Prized for Fragrant Resin, Frankincense Trees Are Vanishing

WAGENINGEN, The Netherlands, December 13, 2006 (ENS) - Current rates of tapping frankincense are endangering the fragrant resin's sustained production, ecologists from the Netherlands and Eritrea warned today.

Frankincense is an aromatic hardened wood resin obtained by tapping Boswellia trees. For 2000 years, the resin has been important as an ingredient in incense and perfumes, especially popular in Christian communities at Christmas.

But ecologists say frankincense production in the Horn of Africa is declining because Boswellia woodlands are failing to regenerate.

Writing in the December issue of "Journal of Applied Ecology," the ecologists said that overtapping the trees results in them producing fewer, less viable seeds.

According to the Bible, frankincense was given to the baby Jesus by the three wise men at Christmas. As a result the resin is especially in demand for modern Christmas celebrations, and it will be featured in thousands of Nativity plays.


Frankincense is the aromatic resin obtained by tapping Boswellia trees. This Ethiopian frankincense is first choice quality. (Photo courtesy Scents-of-Earth)
In many Arab communities today, festive events like weddings, Eid celebrations, and the birth of a newborn are incomplete without the burning of frankincense. In Omani homes across the sultanate, frankincense is indispensable to the ritual of demonstrating one's hospitality to visiting guests.

To determine why the Boswellia trees are failing to regenerate, the ecologists hypothesized that intensive tapping is causing the trees to divert too much carbohydrate into resin, at the expense of reproductive organs, such as flowers, fruit and seeds.

Working in southwestern Eritrea, they tested the hypothesis by looking at how many seeds intensively tapped trees produced, and their germination rates, compared with untapped trees.

Although the impact of tapping trees for other crops, such as latex and pine resin, has been studied in plantations, this is the first study to show quantitatively the fragile relationship between the extraction of resins and tree regeneration in natural populations.


Professor Frans Bongers of Wageningen University has been studying Bosellia ecosystems for years. (Photo courtesy Wageningen University)
Study co-author Professor Frans Bongers of Wageningen University said, "This study strongly suggests that there is competition between investment of carbohydrates in sexual reproductive structures and synthesis of frankincense in Boswellia papyrifera."

Boswellia papyrifera is one of five species of Boswellia used in the making of frankincense.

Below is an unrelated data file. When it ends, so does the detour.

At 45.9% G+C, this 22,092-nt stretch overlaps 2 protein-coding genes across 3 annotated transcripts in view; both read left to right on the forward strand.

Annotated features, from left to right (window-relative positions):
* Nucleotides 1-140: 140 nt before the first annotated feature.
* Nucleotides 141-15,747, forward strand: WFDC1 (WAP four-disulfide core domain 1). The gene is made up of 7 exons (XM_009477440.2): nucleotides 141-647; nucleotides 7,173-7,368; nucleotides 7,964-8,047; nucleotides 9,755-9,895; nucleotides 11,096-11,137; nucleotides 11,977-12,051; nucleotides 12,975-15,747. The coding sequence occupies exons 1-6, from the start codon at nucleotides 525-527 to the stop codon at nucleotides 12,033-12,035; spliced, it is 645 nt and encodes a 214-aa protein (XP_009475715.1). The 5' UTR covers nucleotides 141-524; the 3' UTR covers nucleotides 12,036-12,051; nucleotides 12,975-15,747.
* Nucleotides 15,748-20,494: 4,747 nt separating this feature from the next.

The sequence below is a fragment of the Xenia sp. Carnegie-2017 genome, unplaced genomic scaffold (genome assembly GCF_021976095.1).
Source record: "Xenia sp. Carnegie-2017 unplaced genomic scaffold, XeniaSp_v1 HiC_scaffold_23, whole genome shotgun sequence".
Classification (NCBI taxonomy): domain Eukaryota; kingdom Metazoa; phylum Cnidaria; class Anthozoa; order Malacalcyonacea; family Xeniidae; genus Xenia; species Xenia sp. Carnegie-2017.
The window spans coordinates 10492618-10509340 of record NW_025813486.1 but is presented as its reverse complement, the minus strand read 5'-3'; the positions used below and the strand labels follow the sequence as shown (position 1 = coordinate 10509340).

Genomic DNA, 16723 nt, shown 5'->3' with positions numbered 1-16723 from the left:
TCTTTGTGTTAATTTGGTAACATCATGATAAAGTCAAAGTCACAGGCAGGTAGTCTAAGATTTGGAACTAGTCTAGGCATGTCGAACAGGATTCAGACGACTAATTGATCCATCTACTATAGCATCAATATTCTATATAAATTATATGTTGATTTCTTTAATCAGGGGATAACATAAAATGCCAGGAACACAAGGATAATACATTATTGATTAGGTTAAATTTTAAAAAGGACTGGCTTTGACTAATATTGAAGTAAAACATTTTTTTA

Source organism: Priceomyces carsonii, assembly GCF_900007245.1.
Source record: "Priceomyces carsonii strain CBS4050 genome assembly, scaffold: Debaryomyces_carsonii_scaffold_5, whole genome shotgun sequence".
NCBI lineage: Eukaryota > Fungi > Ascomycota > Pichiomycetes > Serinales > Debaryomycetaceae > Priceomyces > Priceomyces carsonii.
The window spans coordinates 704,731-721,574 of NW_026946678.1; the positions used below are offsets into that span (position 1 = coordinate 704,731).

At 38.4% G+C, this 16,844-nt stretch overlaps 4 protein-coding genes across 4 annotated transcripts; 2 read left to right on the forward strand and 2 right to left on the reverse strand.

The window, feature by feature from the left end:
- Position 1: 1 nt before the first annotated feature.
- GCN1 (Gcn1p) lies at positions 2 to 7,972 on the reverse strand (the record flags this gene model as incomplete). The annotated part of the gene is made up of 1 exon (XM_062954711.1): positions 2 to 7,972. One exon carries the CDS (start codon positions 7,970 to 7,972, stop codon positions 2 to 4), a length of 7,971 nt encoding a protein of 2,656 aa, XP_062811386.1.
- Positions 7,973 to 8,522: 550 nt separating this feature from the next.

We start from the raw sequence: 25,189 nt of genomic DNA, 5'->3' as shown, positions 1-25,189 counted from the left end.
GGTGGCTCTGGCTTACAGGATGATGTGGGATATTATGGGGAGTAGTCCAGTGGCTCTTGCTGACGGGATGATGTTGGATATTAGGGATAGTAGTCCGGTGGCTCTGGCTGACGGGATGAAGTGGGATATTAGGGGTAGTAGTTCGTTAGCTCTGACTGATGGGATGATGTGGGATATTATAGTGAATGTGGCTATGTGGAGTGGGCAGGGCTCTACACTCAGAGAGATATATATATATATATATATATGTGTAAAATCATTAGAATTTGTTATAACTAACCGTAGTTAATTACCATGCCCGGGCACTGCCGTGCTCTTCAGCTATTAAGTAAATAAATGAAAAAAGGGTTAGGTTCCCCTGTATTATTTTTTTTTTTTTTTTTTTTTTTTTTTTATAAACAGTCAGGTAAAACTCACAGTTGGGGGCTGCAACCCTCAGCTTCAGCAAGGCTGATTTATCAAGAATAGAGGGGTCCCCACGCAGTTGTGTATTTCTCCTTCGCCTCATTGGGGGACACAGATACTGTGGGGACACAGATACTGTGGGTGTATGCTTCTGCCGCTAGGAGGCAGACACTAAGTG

"At all study sites, trees subject to experimental tapping produced fewer flowers, fruits and seeds than trees that were exempt from tapping," said Bongers, an expert in tropical forest ecology.

"Furthermore," he said, "tapped trees produced smaller fruits with seeds of lower weight and reduced vitality than non-tapped trees."

To obtain the frankincense, a deep, longitudinal incision is made in the trunk of the Boswellia tree and below it a narrow strip of bark is peeled off. When the milky juice which exudes has hardened by exposure to the air, the incision is deepened. In about three months the resin hardens into large clear yellow globules which are scraped off into baskets.

Based on their findings, the authors say that for production to be sustainable, the way that frankincense is tapped needs to be changed.


Boswellia papyrifera tree growing in the Eritrean highlands (Photo courtesy Wageningen University)
"In order to control the decline in fruit and seed production, less intensive tapping procedures should be developed," they write.

The study found that six tapping points per tree are already having a negative impact, so the authors suggest reducing the number of tapping points.

They say new tapping regimes should include rest periods when there is no resin harvesting to allow the trees to recover.

At least five species of Boswellia are currently exploited for frankincense. In addition to those in Eritrea, Boswellia woodlands are found in Nigeria, Chad, Sudan, Kenya, Tanzania, Somalia, Yemen and Oman.

Boswellia papyrifera is a small deciduous tree that grows in a savanna belt stretching from northern Nigeria eastwards to the highlands of Eritrea and Ethiopia.

In Eritrea, it grows under semi-arid conditions in shallow soils on rocky slopes. Despite its economic importance, B. papyrifera is a threatened species in Eritrea where Boswellia woodlands are being destroyed for agricultural land.